The Design Museum released the nominees for the tenth annual Beazley Designs of the Year exhibition and awards earlier this month. Sponsored by specialist insurer Beazley the shortlist comprises 62 nominations across categories of architecture, digital, fashion, graphics, product and transport and showcases the most original and exciting products, concepts and designers in the world today. The exhibition held at the Design Museum will open on 18th October 2017 and will run until 28th January 2018 and as with every year so key concerns, issues and developments of the period have been addressed in the designs. The LuxPad explores some of the highlights of the 2017 Beazley Designs of the Year shortlist…
The Beazley Designs of the Year Shortlist for the architecture category is filled with culturally significant buildings. The Calais Builds Project was a combined effort of architect Gráinne Hassett along with migrants living in the Calais Jungle and students of Architecture from the University of Limerick, which saw a major community infrastructure built including a women’s and children’s centre and the Baloo Youth centre, both of which were later demolished by the French Government and the inhabitants displaced. The Hegnuset Memorial and Learning Centre on Utøya, Norway was created by Blakstad Haffner Architects and involved the recreation of the café and local centre which was destroyed in the devastating terrorist attack which took place on the island in 2011.The space has been kept preserved as a memorial and is now framed by 69 columns to represent each fatality of the attack. The old structure is now enclosed in a new pine frame with 495 wooden slats, one for each survivor.
The Digital category of the 2017 Beazley Designs of the Year shortlist contains the likes of Pokémon GO, the game which became a huge cultural phenomenon and was downloaded 750 million times. Its popularity was short lived however with daily user rates dropping from 28 million to just 5 million in April 2017. Another highlight of the Digital category is the Professional Women Emoji which was created after founders Agustin Fonts, Rachel Been, Mark Davis, Nicole Bleuel and Chang Yang, a small-cross functional team from Google, saw that professional women within Emoji were lacking.
In Fashion Ecoalf are nominated for their production of a new material made from the marine waste at the bottom of the Mediterranean Sea as a way to help clean ocean debris. The 100% recyclable material is made in Spain and contains 43% recycled polyester from the plastic found in the ocean, 29% post-industrial linen, 22% Tencel and 6% industrial cotton. Another key Fashion nominee is the Nike Pro Hijab, a performance hijab which could change the face of sport for Muslim women and was unveiled two days before International Women’s Day.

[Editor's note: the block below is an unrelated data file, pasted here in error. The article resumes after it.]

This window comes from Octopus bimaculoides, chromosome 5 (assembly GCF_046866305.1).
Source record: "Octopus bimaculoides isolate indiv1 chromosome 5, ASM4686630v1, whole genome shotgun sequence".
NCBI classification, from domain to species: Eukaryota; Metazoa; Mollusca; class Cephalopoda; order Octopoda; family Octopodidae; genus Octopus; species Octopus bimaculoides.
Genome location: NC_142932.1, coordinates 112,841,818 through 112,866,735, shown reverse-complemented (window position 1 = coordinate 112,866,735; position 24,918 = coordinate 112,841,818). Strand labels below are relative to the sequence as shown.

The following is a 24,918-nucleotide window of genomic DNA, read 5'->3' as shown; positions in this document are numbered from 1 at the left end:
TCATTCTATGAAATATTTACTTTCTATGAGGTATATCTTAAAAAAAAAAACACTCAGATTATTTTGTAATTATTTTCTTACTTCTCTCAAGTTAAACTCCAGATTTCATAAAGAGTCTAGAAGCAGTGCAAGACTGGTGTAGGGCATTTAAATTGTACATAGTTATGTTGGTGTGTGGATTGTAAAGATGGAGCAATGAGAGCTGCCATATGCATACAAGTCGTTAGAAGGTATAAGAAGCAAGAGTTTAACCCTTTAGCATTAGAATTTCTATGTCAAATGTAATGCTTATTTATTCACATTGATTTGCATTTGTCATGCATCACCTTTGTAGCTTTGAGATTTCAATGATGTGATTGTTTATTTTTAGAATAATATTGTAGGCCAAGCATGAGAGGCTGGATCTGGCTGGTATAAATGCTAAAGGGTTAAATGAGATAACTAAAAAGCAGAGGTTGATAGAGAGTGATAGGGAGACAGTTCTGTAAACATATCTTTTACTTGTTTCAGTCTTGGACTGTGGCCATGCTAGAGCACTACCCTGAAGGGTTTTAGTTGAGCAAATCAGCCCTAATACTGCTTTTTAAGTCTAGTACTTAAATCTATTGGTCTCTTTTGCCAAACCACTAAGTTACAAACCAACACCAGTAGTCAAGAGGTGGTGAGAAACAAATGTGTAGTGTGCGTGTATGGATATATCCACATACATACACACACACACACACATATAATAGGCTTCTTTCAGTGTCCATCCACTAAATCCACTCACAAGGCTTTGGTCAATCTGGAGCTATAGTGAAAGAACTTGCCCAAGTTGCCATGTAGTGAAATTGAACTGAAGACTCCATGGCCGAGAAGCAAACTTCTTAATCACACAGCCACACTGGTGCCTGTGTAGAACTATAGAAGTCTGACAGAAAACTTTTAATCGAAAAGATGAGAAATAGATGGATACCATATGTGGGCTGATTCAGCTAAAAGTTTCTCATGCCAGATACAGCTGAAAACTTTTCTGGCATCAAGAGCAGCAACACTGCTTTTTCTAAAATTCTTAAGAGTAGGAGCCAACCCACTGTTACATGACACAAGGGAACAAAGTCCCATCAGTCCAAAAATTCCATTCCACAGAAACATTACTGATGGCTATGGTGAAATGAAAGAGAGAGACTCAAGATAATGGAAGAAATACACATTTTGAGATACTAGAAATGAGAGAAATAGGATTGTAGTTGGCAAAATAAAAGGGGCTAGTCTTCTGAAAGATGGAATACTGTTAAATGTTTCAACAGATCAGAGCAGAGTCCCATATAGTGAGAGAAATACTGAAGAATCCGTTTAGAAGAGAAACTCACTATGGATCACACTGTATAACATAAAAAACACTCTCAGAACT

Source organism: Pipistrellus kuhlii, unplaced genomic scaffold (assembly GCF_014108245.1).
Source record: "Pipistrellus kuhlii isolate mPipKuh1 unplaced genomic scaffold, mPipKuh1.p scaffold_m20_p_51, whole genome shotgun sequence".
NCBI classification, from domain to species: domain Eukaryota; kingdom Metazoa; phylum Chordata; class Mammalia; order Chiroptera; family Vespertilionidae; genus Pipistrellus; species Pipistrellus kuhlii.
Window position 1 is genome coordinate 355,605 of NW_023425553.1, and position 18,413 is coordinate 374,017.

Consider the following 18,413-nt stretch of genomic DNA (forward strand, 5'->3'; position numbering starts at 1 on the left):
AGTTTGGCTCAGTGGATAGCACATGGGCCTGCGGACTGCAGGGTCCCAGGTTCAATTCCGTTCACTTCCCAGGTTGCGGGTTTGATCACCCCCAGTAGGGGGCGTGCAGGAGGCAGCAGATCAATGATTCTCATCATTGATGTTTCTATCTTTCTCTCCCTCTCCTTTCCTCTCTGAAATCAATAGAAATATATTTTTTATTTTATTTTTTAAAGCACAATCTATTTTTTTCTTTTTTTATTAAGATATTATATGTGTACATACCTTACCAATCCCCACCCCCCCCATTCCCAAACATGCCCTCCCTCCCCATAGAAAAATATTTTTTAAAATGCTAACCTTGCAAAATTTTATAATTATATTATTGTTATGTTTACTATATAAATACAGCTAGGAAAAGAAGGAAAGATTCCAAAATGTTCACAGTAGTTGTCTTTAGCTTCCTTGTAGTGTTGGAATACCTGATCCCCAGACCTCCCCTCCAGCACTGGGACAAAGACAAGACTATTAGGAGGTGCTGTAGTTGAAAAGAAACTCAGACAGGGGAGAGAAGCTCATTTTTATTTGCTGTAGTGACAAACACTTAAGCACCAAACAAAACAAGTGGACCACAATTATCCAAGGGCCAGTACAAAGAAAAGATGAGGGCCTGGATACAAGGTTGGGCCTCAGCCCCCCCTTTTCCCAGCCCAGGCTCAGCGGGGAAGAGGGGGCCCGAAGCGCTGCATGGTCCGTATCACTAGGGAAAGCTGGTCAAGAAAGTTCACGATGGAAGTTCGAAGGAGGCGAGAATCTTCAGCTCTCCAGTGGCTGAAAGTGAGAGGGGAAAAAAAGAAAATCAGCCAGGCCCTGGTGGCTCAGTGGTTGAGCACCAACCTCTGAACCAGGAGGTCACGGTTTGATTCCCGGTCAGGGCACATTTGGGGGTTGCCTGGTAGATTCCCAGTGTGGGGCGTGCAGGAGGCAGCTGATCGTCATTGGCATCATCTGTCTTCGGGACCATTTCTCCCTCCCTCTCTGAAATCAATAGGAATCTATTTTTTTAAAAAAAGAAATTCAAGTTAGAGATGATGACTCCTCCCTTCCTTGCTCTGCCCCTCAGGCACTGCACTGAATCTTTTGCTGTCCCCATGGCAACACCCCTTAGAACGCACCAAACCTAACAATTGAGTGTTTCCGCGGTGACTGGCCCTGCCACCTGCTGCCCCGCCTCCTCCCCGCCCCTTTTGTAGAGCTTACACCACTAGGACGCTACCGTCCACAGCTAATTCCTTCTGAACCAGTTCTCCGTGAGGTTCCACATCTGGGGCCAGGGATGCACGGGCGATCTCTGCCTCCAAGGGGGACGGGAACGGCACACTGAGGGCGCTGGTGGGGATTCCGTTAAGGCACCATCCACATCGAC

The Graphics category holds numerous projects on protests, conflict and political campaigns and is perhaps the biggest indicator of the struggles faced around the world in 2016 and 2017. The Refugee Nation Flag is a particular highlight which was created by Yara Said with The Refugee Nation for Amnesty International to represent the first every refugee team at the Rio Olympic Games. Closely linked to the refugee crisis is ‘Fractured Lands’ the edition of The New York Time published on 14th August 2016 which contained a single 42,000 word nonfiction narrative by Scott Anderson. Documenting 18 months of reporting, it tells the story of the catastrophe which has fractured the Arab world from the invasion of Iraq 13 years ago, through to the rise of ISIS and the global refugee crisis.
The Transport category of the Beazley Designs of the Year Shortlist includes numerous designs dedicated to a cleaner planet with Olli by Local Motors, the world’s first self-driving, 3D printed, electric bus and SeaBubbles by Alain Thebault and Anders Bringal, a new design for water taxis that have no noise, no CO2 emissions and a self-charging dock which gives energy back to the grid and cleans the waterways at the same time. The full list of nominees in the Beazley Designs of the Year shortlist and the messages behind their creation can be found on the Design Museum website. The public vote will open in October 2017 along with the exhibition and a jury of industry experts will decide the winners in January 2018.